Shortly after the death of Pop Art icon Roy Lichtenstein in 1997, a private foundation was established in his name, with a primary goal of facilitating public access to his work. Projects included the long-term (and still ongoing) creation of a catalogue raisonné of Lichtenstein’s career, which spanned the second half of the 20th century. The New York-based Roy Lichtenstein Foundation also has loaned works from its extensive collection to exhibitions around the world. Now, with one bold brushstroke, the leaders of the foundation have signaled a new phase in fulfilling their mission, one that could eventually lead to sunsetting the organization.
On June 1, the foundation announced “the launch of two comprehensive, long-term collaborations.” Roughly half of the Lichtenstein artworks held by the foundation will go to the Whitney Museum of American Art in New York; all of its archival materials—about half a million documents, which will be digitized over the next several years—will go to the Archives of American Art (AAA), a Smithsonian Institution research center based in Washington, D.C. The news release on the foundation website noted that these significant contributions were initiated by the foundation and have been approved by the boards of all three organizations. The foundation leaders also stated that over time, additional, smaller gifts of artworks will be made to other institutions.
Dorothy Lichtenstein, the artist’s widow and president of the foundation, had this to say:
We feel privileged that all departments of the Whitney Museum and the Archives of American Art are so enthusiastic and have embraced our initial ideas. We have always intended that the Foundation, now almost twenty years old, would not operate in perpetuity and are delighted we can create a new way forward with our first set of chosen successor institutions, well before we “sunset.” We will continue to refine and expand these projects and facilitate research opportunities. Furthermore, it is our long-range hope that Roy’s Washington Street studio would go to the Whitney as a venue for its extensive artistic and scholarly programming. We will be delighted if this proves to be a useful model for other artists and artists’ foundations, estates or trusts.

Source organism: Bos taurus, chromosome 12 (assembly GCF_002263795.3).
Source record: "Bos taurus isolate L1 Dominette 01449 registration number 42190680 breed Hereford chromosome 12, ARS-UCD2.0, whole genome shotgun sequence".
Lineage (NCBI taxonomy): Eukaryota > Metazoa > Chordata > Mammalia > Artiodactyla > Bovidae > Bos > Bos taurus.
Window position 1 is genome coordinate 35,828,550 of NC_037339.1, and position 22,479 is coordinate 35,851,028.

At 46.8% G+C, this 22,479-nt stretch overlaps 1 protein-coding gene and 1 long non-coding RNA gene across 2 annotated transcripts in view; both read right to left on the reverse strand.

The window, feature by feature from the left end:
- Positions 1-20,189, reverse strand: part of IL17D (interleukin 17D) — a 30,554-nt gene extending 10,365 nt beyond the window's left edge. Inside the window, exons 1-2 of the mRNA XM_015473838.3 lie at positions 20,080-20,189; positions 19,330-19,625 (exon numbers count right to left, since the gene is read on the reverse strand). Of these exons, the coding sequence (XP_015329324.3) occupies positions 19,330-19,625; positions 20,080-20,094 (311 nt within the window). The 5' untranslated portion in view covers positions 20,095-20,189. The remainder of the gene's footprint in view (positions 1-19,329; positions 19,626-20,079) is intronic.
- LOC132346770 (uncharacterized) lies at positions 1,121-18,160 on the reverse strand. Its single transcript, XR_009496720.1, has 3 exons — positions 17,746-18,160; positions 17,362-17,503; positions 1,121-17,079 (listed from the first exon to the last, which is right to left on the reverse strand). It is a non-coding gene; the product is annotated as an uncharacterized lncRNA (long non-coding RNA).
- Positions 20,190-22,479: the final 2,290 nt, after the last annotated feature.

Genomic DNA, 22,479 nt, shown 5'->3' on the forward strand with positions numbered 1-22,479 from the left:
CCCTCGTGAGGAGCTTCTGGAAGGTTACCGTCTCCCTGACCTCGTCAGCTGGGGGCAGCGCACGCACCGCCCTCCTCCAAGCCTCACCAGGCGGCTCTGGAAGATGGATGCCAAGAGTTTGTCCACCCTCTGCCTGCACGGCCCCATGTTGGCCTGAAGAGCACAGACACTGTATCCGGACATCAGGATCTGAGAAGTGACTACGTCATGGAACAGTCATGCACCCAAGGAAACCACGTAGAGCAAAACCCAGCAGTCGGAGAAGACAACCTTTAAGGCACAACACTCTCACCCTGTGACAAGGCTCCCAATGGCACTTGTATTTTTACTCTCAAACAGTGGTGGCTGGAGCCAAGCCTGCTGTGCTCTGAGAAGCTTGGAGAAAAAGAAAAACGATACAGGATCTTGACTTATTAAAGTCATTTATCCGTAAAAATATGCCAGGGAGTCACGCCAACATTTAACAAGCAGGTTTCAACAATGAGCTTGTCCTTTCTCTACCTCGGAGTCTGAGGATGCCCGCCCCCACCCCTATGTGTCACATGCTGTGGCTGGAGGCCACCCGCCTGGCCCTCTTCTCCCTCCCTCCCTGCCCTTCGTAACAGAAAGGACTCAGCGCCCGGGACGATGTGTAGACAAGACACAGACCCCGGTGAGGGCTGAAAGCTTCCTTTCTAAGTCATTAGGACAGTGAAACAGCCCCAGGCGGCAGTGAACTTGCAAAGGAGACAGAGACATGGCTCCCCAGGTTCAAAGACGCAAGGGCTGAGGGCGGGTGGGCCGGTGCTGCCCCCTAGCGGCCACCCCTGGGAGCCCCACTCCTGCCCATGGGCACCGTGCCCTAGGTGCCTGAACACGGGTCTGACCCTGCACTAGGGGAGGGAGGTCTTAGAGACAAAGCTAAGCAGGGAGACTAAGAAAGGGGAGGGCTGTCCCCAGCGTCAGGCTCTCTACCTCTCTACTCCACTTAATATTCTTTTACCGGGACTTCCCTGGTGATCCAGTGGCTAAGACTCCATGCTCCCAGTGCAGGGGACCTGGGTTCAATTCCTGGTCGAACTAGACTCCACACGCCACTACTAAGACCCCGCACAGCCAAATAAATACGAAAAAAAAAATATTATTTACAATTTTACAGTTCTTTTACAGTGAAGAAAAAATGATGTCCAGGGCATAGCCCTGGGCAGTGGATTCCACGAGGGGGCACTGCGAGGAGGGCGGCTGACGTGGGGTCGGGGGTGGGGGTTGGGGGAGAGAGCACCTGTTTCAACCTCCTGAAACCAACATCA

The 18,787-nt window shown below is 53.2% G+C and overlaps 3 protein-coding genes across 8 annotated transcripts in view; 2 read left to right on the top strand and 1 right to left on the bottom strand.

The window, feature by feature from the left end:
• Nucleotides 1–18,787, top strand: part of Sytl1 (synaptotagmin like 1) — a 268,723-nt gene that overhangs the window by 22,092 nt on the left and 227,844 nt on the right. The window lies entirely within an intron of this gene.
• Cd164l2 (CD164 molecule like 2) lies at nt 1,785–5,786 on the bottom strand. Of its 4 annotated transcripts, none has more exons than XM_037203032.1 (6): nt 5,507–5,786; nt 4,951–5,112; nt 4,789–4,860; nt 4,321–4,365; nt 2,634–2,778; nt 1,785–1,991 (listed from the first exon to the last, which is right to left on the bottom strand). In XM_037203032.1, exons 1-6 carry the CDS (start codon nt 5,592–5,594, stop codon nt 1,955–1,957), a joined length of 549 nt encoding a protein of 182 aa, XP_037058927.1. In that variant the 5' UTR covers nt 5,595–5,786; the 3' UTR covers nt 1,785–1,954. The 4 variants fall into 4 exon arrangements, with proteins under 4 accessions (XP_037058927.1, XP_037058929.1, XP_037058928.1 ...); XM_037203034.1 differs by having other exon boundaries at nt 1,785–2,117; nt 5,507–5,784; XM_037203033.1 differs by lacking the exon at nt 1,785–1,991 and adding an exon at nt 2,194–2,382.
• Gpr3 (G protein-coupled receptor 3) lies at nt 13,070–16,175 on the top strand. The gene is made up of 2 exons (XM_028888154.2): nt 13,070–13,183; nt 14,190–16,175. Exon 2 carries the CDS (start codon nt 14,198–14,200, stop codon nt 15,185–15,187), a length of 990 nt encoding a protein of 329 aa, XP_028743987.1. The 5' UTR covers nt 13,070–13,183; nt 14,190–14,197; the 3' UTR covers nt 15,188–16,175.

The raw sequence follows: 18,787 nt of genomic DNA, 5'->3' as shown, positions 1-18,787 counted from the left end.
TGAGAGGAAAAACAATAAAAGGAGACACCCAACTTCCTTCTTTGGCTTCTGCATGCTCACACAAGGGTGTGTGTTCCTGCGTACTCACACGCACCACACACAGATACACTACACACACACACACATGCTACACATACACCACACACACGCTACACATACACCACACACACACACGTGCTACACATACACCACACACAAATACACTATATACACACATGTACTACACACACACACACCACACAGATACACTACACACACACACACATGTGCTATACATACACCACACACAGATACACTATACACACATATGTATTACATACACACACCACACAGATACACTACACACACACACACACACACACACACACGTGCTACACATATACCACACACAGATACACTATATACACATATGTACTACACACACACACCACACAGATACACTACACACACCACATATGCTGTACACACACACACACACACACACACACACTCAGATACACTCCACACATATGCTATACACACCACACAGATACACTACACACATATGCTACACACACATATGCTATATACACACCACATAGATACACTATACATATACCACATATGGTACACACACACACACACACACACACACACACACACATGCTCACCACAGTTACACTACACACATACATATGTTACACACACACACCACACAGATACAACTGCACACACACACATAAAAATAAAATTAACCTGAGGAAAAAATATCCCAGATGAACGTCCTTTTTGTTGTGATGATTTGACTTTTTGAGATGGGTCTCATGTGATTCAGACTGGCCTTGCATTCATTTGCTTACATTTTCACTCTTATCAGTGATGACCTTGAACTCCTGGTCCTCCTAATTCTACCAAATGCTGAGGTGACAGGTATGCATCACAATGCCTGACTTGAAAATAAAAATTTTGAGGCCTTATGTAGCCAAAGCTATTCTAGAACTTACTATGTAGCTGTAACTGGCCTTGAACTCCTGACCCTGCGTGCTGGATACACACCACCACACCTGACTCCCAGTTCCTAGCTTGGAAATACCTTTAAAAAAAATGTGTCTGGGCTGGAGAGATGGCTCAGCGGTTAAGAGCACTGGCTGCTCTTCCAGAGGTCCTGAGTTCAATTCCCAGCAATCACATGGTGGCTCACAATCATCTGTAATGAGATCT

As noted in The Art Newspaper, until now, the foundation has fulfilled its mission through publishing projects and by lending works to exhibitions. Foundation executive director and art historian Jack Cowart noted, “Parting with works to go to art museums who can put them on their walls more normally seems like the more progressive idea, and we felt it was time to start doing that.” He also told The Art Newspaper that the foundation still has a lot of work to do—the archive project with AAA, finding public homes for the remaining artwork, and publishing the catalogue raisonné; but after that, he suggested, perhaps in the 2020s, the foundation might close or could downsize “to a single management desk.” He added, “We’ll stop when were finished doing what we want to do.”
Even if the Roy Lichtenstein Foundation continues to operate for the foreseeable future, its approach to handing off its collection in a way that stays true to its mission is worth noting and may offer a way forward for similar private foundations dedicated to the works of artists. The New York Times article by Ted Loos cited Christine J. Vincent, who studies artist-endowed foundations for the Aspen Institute, in observing that for this type of a foundation, “estate distribution is their mission.” She added, “The interesting thing about the Lichtenstein Foundation has been their heroic and imaginative efforts to give to networks and consortia around the globe. That ensures the work will be accessible to the public.”
The Times article also quoted Tom Eccles, executive director of the Center for Curatorial Studies at Bard College as well as a board member of the Keith Haring Foundation, who noted that leaders of other artist-focused foundations are wrestling with similar questions about their mission and their longevity. “It’s a predicament in the art world right now,” he said. “The Lichtenstein gift will be one of these banner trials.”—Eileen Cunniffe